Wednesday, January 19, 2011


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Friday, January 14, 2011

I'm not Sure What to Make of This (The Wine Bar Known as Sofia)

She came into the bar, a wine bar, called Sofia, upscale with exposed bricks and nice paintings.

The kind of bar whose average check is two hundred dollars

On wine alone.

The kind of bar where the waiters really know their stuff,

The kind of bar you take your girlfriend for an anniversary.

She came in there and lowered her blouse just a little bit,

Just enough to show the waiter her cleavage,

Her upper east side enhanced breasts,

And pouted her big lips

And bent her knees ever so slightly

And ran a finger through her hair

As she asked the waiter to let her daughter sit with her while she drank.

The daughter, long and lanky, clumsy in her body

All of about thirteen years old

With Hunched shoulders, a tension that comes from shoveling ten times her weight in books around in a backpack,

Or inhaling food over the table before skulking away to avoid


So confused as she sat there,

Not so much in the present moment, more in the sense of overall confusion-

The kind that breeds long term animosity

The kind I had for my father for a while

Before we learned to talk.

She conformed to her mother with a silk black blouse with rhinestones across the shoulder strap

She rebelled with a Holden Caufield hunters cap

That she wore

While sitting at a slabbed wood table in the wine bar.

I never saw her face.

It was trapped in a sea of pixilated wavelengths

“She hasn’t come up for air,” said Tommy. He’s my friend. He runs the wine bar. We had been watching them for a while.

Absorbed with them as they were absorbed with their toys.

Ten minutes later two more kids came in and sat down at the table;

Another girl, in pajamas, and a boy, blonde, blue eyes, with a white gangsta hat tilted to the side and an Abercrombie shirt.

I was starting to wonder if she had a clown car out there,

With smaller and weirder children yet to come.

“I don’t like kids in here,” Tommy said.

“Shut up,” I said. “This is interesting.”

He agreed.

I looked over there,

And one by one,

I saw them drown

Into cell phones, Nintendos, and blackberries,

The mother only raising her head to ask her pajama daughter to ask the waiter to get her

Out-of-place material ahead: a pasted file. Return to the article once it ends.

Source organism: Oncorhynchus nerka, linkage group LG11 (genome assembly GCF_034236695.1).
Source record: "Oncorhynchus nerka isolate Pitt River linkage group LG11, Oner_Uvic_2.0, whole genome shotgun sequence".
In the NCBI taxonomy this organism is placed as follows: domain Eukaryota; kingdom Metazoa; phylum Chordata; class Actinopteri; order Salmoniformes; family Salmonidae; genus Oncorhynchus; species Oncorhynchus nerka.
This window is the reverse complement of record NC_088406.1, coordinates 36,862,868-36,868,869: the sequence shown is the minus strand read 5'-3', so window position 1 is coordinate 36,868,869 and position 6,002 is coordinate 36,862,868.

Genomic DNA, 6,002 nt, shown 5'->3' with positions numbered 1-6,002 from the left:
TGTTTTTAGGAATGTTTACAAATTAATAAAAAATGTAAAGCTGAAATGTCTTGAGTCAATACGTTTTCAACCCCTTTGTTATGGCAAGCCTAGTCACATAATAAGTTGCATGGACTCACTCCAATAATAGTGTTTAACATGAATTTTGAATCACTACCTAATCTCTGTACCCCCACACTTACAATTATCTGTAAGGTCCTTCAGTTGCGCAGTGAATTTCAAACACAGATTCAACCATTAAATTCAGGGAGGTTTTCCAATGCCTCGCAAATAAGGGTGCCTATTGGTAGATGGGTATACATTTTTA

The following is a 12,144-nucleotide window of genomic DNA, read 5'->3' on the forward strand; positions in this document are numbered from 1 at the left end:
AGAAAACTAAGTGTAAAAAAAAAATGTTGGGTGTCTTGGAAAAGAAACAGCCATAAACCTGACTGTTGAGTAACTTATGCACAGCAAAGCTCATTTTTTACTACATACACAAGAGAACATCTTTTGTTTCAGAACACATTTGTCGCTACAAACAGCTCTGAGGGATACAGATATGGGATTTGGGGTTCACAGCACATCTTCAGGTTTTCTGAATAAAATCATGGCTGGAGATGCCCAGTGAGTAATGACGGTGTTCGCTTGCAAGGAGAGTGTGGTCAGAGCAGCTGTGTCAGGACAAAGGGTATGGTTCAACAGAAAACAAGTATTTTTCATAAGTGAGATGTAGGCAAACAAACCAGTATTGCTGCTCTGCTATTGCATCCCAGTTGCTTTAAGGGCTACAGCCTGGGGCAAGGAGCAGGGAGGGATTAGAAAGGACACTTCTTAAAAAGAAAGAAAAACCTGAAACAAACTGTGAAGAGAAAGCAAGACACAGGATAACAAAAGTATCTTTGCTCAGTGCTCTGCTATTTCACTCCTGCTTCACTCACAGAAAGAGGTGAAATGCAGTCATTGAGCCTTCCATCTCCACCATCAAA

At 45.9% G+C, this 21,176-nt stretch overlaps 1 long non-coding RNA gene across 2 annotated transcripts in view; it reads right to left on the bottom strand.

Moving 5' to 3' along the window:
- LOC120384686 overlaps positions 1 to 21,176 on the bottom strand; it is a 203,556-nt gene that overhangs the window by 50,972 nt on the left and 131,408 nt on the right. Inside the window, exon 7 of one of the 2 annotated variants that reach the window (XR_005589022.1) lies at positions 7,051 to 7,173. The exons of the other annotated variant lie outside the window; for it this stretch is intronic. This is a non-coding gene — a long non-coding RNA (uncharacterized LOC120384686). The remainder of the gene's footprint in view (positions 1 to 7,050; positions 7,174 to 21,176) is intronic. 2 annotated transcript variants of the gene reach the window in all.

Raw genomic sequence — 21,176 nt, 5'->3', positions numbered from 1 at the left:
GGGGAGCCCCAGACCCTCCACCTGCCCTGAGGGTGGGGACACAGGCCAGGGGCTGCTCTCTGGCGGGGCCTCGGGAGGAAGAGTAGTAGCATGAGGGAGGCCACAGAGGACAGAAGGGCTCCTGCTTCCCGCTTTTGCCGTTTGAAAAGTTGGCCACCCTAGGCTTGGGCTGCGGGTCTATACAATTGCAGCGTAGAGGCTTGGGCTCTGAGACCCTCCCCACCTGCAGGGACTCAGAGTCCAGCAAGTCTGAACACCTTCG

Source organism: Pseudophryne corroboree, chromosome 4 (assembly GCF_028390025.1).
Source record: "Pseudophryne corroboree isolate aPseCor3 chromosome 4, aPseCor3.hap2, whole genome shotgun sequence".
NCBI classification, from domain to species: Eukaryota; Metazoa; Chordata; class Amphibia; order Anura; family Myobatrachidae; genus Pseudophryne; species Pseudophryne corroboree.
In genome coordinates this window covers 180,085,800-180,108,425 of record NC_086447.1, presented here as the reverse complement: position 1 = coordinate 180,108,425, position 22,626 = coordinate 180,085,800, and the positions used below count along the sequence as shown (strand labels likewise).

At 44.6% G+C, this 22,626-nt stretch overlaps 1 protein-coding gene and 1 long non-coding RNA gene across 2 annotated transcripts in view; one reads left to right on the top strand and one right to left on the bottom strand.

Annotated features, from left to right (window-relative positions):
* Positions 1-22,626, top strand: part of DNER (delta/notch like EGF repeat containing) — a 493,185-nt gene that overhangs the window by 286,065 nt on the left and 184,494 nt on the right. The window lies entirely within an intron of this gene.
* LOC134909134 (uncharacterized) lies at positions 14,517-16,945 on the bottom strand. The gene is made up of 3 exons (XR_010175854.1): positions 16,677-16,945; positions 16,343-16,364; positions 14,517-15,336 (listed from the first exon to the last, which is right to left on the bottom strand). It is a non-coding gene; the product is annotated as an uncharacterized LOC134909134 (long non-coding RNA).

Another glass of whine,

A feat that was rewarded with a high five.

It was like something out of a prescient work of art,

A science fiction novel,

Neuromancer maybe,

Or a photograph I would have liked to take,

If I had the balls.

Four people sitting at a table,

Jacked in.

Lost in their own virtual worlds,

In their own independent social realities and networks,

Typing, texting, drawing, shooting, liking, tweeting, commenting, planning, gossiping, bitching, building walls around themselves,

And no father.

He was out fucking the babysitter.

She ordered another glass of wine

And left the wine bar

With her robots.

I texted my girlfriend to let her know

I was coming home



Tuesday, January 11, 2011

Put Your Courage to the Sticking Place

was it all for nought:

the desecration of the constitution by our enemy;

the ballot or the bullet;

the second amendment remedies;

the revolution?

if we should fail-

we fail.

the shot was fired.

Lexington and Concord, Arizona.

where is our Olive Branch Petition?

did you think there would be no showdown?

no lines in the sand-

no blood and sand?

"we didn't mean it that way."

"they were surveyor symbols."

"the left does the same thing."

don't retreat, reload!

all the waters of Neptune can't make our hands clean, Lady P.

Put your courage to the sticking place.

your followers are out there in the ocean

Antony's ships, floating without a general.

why are you running away?

put your courage to the sticking place,

and stand behind your crazed dogs,

your statues of liberty,

your Brownings,

your God-fearers,

your 'words of the founding fathers.'

stand behind them and fight and fall,

or I will shoot you in the back with the most powerful weapons:


like the deserters you are.

Tuesday, January 4, 2011

The Text that Made Today a Little Bit Better

He sat, drinking coffee, skim milk, no sugar, at his usual place in the third avenue cafe: on the wooden bench with a clear view of the door and the counter. His white collared shirt had yellow sweat stains made from the homogeneous nature of his wardrobe, and his plain black tie had been pulled slack and hung like a slain duck off the edge of a rifle. He made sure to keep his legs crossed and out of sight to hide his socks, which, being two different shades of blue, extended up past his ankle from his Patton leather shoes, which had long since lost their shine. He had two day gray/brown stubble growing in over his unkempt goatee, which matched the length of his balding hair that he now covered up with an NYPD Yankees baseball cap. He squeezed his temples with his thumb and forefinger and dragged his fingers over his eyes until they met at his sinus, and then scrunched his face. He slowly opened his gaze to take in the table in front of him and his cheap cell phone resting on the table. His gray blazer lay on the bench next to him. His ankles betrayed his otherwise stoic pose that he had set up by placing his chin in his palms.